Share with us your journey to the position of a General Manager?
When I moved to Kenya, I founded a consulting firm for small-to-medium-sized businesses. I also met my business partner who told me that Shimba Hills Lodge in Kwale county was about to be closed down by the owners. I bought the lodge in 2014 and took over its operations.
How was your first experience in Kenya and what made you stay?
My first travel to Kenya was a classic tourist experience. I toured the Mara, Tsavo as well as Diani Beach. I fell in love with the country and its wonderful people. I am still impressed by the way Kenyans handle challenges (very innovative and creative) and the ability not to get stressed even if – from my personal perspective – time matters.
So I started a charity project to share what I had and to support some vulnerable communities, such as orphans without a loving family or home. After finishing the project, it was hard for me to return to Europe. I decided to stay and spend – God willing – the rest of my life in Kenya.
What is special about Shimba Hills Resort?
It is a hidden gem in the midst the Coastal rainforest. The serenity and peace of this place makes one forget about daily stress. One can reunite with nature and one’s soul, recharging the physical and mental energy for the challenges lying ahead.
It’s a hotel where a professional team caters for guests to make their stay as relaxing as possible.
On top of all this, one may spot elephants, buffalos, gazelles, leopards or the last breading herd of sable antelopes in the Shimba Hill National Reserve. This is what I call “The cream on the cake”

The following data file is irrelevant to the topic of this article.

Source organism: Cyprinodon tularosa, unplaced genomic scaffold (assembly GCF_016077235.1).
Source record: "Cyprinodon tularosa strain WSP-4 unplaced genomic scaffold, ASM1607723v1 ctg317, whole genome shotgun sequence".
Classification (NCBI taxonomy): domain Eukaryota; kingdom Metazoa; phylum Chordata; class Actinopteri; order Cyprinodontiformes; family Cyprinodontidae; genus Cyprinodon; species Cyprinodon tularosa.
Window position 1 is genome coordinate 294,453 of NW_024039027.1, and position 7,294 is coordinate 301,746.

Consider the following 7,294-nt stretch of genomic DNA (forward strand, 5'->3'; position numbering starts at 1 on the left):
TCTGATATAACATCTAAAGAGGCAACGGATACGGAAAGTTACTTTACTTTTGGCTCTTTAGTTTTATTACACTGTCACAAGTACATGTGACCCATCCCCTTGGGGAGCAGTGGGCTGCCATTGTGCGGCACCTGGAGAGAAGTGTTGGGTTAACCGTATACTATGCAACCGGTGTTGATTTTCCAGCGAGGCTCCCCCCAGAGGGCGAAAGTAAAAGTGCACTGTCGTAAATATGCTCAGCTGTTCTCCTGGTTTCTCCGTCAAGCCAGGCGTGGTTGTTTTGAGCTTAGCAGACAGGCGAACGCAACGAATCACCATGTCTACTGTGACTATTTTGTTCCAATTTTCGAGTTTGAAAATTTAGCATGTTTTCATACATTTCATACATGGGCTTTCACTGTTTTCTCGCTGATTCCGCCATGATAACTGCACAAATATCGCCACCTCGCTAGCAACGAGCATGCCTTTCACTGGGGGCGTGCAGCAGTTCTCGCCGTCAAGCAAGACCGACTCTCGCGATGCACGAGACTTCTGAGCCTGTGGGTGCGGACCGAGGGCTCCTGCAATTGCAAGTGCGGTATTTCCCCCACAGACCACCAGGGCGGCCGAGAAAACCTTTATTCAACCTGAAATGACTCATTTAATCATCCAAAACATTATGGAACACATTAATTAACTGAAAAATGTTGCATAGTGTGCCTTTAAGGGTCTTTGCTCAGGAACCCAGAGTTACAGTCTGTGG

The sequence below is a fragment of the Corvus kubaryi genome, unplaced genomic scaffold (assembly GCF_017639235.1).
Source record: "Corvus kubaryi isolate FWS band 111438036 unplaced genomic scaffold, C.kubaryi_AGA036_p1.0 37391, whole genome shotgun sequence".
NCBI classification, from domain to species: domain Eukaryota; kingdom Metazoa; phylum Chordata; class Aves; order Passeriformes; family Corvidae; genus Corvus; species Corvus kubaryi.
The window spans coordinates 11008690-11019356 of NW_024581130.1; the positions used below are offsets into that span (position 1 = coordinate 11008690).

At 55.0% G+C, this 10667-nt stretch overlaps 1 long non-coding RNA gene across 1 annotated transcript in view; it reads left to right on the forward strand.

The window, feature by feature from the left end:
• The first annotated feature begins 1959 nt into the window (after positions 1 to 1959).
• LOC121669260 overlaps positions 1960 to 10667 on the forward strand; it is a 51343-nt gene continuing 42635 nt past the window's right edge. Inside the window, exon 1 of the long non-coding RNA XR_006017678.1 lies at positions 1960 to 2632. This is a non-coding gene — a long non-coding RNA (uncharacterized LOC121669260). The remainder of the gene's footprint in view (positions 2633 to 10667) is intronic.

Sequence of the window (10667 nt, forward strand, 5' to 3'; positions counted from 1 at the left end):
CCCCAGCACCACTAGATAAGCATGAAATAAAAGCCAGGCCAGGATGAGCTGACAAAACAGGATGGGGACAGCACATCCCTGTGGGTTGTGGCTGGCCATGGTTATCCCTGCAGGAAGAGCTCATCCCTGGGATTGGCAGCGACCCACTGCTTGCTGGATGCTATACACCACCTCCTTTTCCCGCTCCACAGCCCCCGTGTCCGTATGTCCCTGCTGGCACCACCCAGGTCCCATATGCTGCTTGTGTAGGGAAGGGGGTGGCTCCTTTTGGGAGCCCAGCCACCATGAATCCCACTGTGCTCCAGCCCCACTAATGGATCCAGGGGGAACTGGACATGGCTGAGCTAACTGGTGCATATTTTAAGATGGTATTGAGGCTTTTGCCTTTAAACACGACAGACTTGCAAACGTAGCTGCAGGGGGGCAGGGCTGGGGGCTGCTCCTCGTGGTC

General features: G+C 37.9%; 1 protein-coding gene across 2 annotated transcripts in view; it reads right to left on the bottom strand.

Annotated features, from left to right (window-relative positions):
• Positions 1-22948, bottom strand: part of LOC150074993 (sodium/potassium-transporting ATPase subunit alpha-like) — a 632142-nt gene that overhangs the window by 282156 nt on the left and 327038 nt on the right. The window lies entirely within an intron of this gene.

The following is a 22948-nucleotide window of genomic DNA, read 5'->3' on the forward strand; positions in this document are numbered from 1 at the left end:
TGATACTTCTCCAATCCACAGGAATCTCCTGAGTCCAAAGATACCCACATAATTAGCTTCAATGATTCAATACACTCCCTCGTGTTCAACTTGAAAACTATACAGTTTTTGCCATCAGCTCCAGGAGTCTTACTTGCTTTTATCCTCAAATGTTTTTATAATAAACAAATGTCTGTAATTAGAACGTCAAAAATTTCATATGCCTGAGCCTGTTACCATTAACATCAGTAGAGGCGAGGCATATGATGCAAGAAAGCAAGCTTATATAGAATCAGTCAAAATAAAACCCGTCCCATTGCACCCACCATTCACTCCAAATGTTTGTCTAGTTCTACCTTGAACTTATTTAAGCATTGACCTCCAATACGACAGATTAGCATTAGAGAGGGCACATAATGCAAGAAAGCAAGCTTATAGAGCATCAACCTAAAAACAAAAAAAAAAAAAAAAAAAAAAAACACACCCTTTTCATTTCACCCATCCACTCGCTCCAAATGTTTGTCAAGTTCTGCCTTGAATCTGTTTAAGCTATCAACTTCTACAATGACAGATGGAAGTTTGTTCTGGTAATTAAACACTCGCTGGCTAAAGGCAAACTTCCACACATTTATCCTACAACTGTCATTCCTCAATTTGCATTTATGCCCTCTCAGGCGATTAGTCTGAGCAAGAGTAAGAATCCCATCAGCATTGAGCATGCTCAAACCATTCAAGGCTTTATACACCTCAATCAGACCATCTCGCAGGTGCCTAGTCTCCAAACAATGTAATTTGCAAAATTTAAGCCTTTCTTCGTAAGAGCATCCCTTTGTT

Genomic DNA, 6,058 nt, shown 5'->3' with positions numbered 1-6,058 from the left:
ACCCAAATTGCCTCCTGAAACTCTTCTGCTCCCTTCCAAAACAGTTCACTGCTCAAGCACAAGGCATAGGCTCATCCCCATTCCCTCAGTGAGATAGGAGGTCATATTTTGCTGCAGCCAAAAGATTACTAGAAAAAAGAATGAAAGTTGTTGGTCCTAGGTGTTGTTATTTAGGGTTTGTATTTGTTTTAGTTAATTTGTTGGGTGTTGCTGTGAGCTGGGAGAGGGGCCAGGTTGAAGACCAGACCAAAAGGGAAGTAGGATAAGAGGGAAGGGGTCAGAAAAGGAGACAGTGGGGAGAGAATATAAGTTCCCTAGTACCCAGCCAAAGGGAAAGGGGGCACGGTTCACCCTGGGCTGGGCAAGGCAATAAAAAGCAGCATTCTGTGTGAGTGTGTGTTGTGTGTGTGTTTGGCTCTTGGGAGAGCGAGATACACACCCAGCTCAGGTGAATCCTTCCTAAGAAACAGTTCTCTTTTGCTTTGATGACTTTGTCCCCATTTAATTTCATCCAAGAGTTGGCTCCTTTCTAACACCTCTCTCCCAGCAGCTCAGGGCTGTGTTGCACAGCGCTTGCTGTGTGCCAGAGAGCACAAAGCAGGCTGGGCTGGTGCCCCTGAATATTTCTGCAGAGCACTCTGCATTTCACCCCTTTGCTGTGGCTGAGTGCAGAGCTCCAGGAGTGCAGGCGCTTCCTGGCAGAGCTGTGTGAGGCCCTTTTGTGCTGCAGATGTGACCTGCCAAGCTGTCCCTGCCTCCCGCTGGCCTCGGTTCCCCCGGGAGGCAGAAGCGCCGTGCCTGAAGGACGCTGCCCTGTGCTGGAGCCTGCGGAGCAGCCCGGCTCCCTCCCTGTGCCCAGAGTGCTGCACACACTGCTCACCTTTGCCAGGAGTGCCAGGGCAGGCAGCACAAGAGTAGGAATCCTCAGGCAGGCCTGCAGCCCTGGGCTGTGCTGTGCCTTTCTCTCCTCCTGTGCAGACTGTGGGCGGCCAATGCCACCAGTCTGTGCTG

What challenges does Kwale tourism face?
Crossing the ferry en route Diani has made some travel agents overseas to recommend Mombasa county hotels to avoid delays when transferring guests back to the airport. This is unfortunate as the beach in Kwale county provides a one of a kind scenario.
This area could become even more attractive to guests if the infrastructure is improved and more animals availed in the Shimba Hills National Reserve. It is unfortunate that the numbers of wild animals keep decreasing.
What should people be aware of before booking to stay at the lodge?
The ambience of peace and tranquillity combined with the nocturnal concerts of animals around may get you hooked. Be aware of the power of nature! Be aware of noise withdrawal! No cars, no matatus, no tuk tuks, no piki pikis, no TV, no phones. Just you and nature!
The lodge is located inside a national reserve, so an entrance fee has to be paid to the Kenya Wildlife Service (KWS). Citizens pay Sh300, residents Sh600 and non-residents $22 (Sh2, 244).
All vehicles are charged too. This fee helps the KWS to maintain the roads and the parks but most of all to protect the great wildlife in this country.